Versioning for iOS & macOS

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  • #iOS
  • #macOS

• 3 min read

Bundle version string, short and Bundle version keys in Info.plist files would always confuse me. However, gone are the days of my bewilderment. Extensive research, in addition to trial and error, have led me to a deeper understanding of this domain. Today, I want to share my story and helpful resources with others who may be struggling with iOS & macOS versioning.

The culprits keys

As we all know, the property list keys in question are CFBundleShortVersionString and CFBundleVersion. For Apple-only-knows-reason, there is just one constant—the kCFBundleVersionKey global variable—and we can only dream about getting another.


Bundle version string, short. Let's start with CFBudnleShortVersion documentation. It's really close to Semantic Versioning 2.0.0. The only exception: it doesn't support any pre-release & build metadata (like -alpha.8, -rc.1 or even -rc.2-build.32.45.6). It's crucial that “This key is used throughout the system to identify the version of the bundle.

Bundle version. Let's continue with CFBundleVersion. This is another almost semantic version, but we have a difference: “This key is required by the App Store and is used throughout the system to identify the version of the build.”

The difference. The wonderful Technical Note 2420 explains how those two keys & numbers work together and even more. The tl;dr is that CFBudnleShortVersion is your app version, as we understand it, and CFBundleVersion is a build number for the system to differentiate builds of the same version. But there is one serious gem in this note:

For macOS apps, build numbers must monotonically increase even across different versions. In other words, for macOS apps you cannot use the same build numbers again in different release trains. iOS apps have no such restriction and you can re-use the same build numbers again in different release trains.


So what we have here is just two triples of integers. If some of you want to make a pile of metadata (long time intervals, commit hashes) in CFBundleVersion (build numbers) with integers, I need to warn you: you have a limit of 18 characters.

Also, we have agvtool that can manage updates of both version & build number. To make it even more spicy, we have new terms as well as places where we can store this information:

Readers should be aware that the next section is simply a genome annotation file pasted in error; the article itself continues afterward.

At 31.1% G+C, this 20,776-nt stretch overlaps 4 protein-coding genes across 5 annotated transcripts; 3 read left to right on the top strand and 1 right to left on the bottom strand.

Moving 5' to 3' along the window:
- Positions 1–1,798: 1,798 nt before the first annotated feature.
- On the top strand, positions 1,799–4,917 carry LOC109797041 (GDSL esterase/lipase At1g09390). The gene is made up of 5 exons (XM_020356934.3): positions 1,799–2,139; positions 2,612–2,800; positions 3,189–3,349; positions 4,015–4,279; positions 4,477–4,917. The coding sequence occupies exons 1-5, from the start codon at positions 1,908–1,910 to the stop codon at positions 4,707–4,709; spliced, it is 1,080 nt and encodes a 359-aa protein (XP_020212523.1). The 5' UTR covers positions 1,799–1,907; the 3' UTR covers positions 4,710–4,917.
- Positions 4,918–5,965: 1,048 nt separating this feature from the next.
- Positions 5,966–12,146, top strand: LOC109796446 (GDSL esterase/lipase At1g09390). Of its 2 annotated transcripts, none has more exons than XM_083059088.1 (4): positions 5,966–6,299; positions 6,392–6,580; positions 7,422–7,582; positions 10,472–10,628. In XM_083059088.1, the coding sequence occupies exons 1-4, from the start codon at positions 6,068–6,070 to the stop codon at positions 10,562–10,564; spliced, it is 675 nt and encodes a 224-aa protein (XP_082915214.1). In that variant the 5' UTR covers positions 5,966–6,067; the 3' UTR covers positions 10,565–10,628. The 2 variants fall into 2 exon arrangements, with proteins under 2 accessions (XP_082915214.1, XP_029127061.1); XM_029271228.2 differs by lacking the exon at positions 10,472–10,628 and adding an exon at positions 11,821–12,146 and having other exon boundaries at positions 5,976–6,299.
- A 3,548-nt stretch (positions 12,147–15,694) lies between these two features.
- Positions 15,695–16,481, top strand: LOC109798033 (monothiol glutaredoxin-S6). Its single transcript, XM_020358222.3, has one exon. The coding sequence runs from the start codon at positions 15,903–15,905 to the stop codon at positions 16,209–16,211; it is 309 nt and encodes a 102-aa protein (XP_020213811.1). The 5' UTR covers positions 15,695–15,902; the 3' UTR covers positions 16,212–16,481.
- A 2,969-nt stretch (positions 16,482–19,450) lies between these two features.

• Marketing version for CFBundleShortVersionString—aka Bundle version string, short—with a corresponding key MARKETING_VERSION in the project build settings.
  • Current project version for CFBundleVersion—aka Bundle version—with a corresponding key CURRENT_PROJECT_VERSION in the project build settings.

There is another article by Apple Technical Q&A QA1827: Automating Version and Build Numbers Using agvtool, which sort of limits our value choice in Current project version:

The value of CURRENT_PROJECT_VERSION must be an integer or a floating point number such as 34.6.

And even if you decide to use a floating point number, there is another bummer with automatic increments:

Running agvtool next-version -all increments your version number to the next highest integer value. For instance, it will update 2 to 3 and 1.3 to 2.

After reading all this, I've settled on using an integer number for CFBundleVersion and don't store build metadata in this key (for release builds).


  • It's easy to remember that in string, “short” is for Marketing Version.
  • We can use only eighteen symbols in CFBundleVersion, and this number reminds me of the lyrics from "I'm Eighteen" by Alice Cooper - 'Eighteen I get confused every day'.
  • If agvtool is used, CFBundleVersion should be an integer number (or a floating point number).
  • For macOS apps, both the build number & marketing version should be increased before release.



Apple Developer Documentation - Bundle Configuration

Semantic Versioning 2.0.0

Documentation archive

Technical Note TN2420

Technical Q&A QA1827

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